Shellbacks and polliwogs

My brother and his girlfriend are currently polliwogs, but sometime today or tomorrow they will become shellbacks. A polliwog or pollywog is a sailor who has not crossed the equator, while a shellback is one who has, or an experienced or old sailor.

According to nautical tradition, when the equator is crossed, a ceremony is performed for King Neptune and shellbacks ridicule and humiliate polliwogs.

Polliwog comes from the Middle English polwygle. Pol comes from Middle Low German polle, hair of the head, head, top of a tree, and wygle from Middle Low German, Middle Dutch wiggeln.

There’s some details of the equator crossing ceremonies in the US navy at:

And you can follow my brother’s adventures at:

This entry was posted in English, Language, Words and phrases.

6 Responses to Shellbacks and polliwogs

  1. Polly says:

    Very interesting. Sometimes my friends call me “pollywog” as an off the cuff nickname. I didn’t think it had any meaning, and I’m sure none of them knew it either. Sounds like something frogs sit on.

  2. Mike says:

    I’ve known people who use “pollywog” instead of “tadpole” for the larval form of baby frogs.

  3. Polly says:

    That’s probably where I got it from.

  4. Benjamin says:

    This tradition is idiotic. Humiliating other people is just dumb.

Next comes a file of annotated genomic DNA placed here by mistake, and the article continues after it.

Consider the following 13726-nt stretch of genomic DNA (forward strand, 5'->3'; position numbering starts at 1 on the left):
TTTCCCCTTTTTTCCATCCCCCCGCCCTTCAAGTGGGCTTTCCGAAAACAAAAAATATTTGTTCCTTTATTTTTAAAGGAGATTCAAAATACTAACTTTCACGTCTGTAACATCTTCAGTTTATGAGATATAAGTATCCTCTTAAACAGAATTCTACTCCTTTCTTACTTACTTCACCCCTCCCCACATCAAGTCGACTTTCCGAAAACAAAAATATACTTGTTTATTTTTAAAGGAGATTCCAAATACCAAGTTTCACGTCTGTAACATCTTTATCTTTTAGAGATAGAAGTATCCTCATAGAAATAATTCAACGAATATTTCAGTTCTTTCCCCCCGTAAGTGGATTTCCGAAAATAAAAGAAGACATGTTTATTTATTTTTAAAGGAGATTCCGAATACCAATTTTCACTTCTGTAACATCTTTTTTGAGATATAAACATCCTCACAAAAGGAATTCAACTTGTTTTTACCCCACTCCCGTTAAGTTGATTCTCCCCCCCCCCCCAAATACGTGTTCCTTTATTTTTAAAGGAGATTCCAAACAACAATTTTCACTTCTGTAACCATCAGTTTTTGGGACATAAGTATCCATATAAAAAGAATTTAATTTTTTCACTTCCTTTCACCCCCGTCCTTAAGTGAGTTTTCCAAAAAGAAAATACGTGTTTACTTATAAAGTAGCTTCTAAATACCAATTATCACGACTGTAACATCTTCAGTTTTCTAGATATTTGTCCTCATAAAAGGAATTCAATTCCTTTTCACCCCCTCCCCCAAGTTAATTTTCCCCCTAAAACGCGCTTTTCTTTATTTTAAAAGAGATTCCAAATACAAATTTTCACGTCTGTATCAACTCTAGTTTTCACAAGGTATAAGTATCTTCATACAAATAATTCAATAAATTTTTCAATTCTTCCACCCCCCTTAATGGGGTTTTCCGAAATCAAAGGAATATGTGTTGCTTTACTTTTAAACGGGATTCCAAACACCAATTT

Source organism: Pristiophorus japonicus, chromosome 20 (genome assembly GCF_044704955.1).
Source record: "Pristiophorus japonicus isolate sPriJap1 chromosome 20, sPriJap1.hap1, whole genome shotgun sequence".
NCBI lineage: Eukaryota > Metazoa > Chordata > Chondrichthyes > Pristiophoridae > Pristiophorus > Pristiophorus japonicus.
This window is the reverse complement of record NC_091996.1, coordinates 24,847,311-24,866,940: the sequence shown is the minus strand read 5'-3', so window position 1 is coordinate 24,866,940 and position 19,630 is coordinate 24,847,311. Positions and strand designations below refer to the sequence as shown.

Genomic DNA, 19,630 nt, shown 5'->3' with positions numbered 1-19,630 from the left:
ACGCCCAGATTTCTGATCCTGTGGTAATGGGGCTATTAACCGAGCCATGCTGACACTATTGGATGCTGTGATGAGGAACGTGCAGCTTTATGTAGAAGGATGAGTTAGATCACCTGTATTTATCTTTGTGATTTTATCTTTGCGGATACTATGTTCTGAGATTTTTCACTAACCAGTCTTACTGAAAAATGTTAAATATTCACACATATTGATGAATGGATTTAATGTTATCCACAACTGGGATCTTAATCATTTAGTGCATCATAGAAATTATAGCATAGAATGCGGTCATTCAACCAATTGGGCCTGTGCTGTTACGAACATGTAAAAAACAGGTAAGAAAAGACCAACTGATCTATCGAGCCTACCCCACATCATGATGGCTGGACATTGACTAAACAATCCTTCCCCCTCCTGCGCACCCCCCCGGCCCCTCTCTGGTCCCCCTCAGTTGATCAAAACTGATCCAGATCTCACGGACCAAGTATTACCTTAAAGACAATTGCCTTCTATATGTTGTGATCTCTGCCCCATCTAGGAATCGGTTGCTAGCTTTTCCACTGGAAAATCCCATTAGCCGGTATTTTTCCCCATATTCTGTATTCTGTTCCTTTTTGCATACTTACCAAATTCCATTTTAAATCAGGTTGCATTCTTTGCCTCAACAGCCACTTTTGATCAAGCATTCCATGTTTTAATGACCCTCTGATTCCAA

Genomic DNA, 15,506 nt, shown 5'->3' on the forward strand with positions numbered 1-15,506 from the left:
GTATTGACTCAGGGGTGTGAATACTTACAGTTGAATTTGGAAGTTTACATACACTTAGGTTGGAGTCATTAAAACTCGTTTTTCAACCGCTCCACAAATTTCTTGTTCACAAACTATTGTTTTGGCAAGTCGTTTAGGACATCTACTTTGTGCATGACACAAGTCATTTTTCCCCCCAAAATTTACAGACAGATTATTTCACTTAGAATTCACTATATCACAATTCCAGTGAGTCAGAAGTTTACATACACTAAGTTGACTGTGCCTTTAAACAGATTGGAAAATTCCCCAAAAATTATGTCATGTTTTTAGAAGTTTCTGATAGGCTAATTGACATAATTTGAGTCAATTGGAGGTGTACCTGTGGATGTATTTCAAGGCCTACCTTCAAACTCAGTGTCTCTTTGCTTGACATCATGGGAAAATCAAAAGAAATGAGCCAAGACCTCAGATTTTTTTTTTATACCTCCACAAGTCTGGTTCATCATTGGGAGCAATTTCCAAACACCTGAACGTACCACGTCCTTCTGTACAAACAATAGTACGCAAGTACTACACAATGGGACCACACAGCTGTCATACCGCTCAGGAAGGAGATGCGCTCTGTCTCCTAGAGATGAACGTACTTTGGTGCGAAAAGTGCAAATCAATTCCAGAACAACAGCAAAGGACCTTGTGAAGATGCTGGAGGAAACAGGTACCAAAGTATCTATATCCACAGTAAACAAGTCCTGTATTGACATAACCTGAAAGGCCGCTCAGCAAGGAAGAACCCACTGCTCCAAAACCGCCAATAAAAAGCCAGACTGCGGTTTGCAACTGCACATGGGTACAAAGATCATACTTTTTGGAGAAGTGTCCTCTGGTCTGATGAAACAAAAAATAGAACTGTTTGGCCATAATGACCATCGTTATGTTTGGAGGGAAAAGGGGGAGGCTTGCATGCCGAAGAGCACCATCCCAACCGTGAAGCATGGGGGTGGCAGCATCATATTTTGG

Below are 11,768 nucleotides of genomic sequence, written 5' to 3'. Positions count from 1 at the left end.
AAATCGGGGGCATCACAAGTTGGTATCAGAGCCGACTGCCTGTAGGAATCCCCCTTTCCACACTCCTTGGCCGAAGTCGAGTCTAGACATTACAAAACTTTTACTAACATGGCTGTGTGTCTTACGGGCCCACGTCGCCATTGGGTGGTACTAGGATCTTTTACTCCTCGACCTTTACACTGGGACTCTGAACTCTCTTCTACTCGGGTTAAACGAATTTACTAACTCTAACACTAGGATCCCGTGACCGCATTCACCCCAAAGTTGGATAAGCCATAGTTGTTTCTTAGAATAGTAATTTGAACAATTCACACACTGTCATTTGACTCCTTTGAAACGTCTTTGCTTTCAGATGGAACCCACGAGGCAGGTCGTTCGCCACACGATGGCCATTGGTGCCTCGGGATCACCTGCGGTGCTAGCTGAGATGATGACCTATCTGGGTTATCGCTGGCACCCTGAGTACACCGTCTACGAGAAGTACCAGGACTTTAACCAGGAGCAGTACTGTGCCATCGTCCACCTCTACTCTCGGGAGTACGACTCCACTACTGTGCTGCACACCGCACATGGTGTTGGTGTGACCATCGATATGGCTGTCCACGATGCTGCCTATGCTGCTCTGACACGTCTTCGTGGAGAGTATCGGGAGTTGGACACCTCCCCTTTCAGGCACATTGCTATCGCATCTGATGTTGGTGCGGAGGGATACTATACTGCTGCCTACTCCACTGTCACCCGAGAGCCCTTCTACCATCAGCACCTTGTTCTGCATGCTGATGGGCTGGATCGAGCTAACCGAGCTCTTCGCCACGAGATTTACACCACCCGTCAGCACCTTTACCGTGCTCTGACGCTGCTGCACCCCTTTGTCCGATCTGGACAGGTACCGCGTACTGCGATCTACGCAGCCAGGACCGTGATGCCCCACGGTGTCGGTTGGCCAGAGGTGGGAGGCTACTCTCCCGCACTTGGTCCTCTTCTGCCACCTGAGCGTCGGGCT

I mean if they all actually were to be masochists and would like to be humiliated, it would be fine. That is, however, a completely different story. 😉

    I just can’t understand such traditions. Where is the need behind it. Why would one do that to become a shellback. So he can do the same to other pollywogs? Stupid.

  5. Jim says:

    Ahoy. Maybe you are right. it is a stupid ceremony. But it helps lift the spirits of those who protect your right to
    think that way, especially when you are away from those
    that you love. By the way, everyone has the right to
    deny participating in the ceremony.

  6. Macleide says:

    Stupid? Only to the uninformed. I am a shellback. The ceremony/”hazing” was a great way to have fun on an otherwise uneventful voyage across the Indian Ocean. There is much rich pagan tradition surrounding the crossing. Even though most folks don’t take much of it seriously in the literal sense of honoring Neptune and his subjects, it serves as a reminder of the real majesty of the sea and the world within.

    Beannacht leat!

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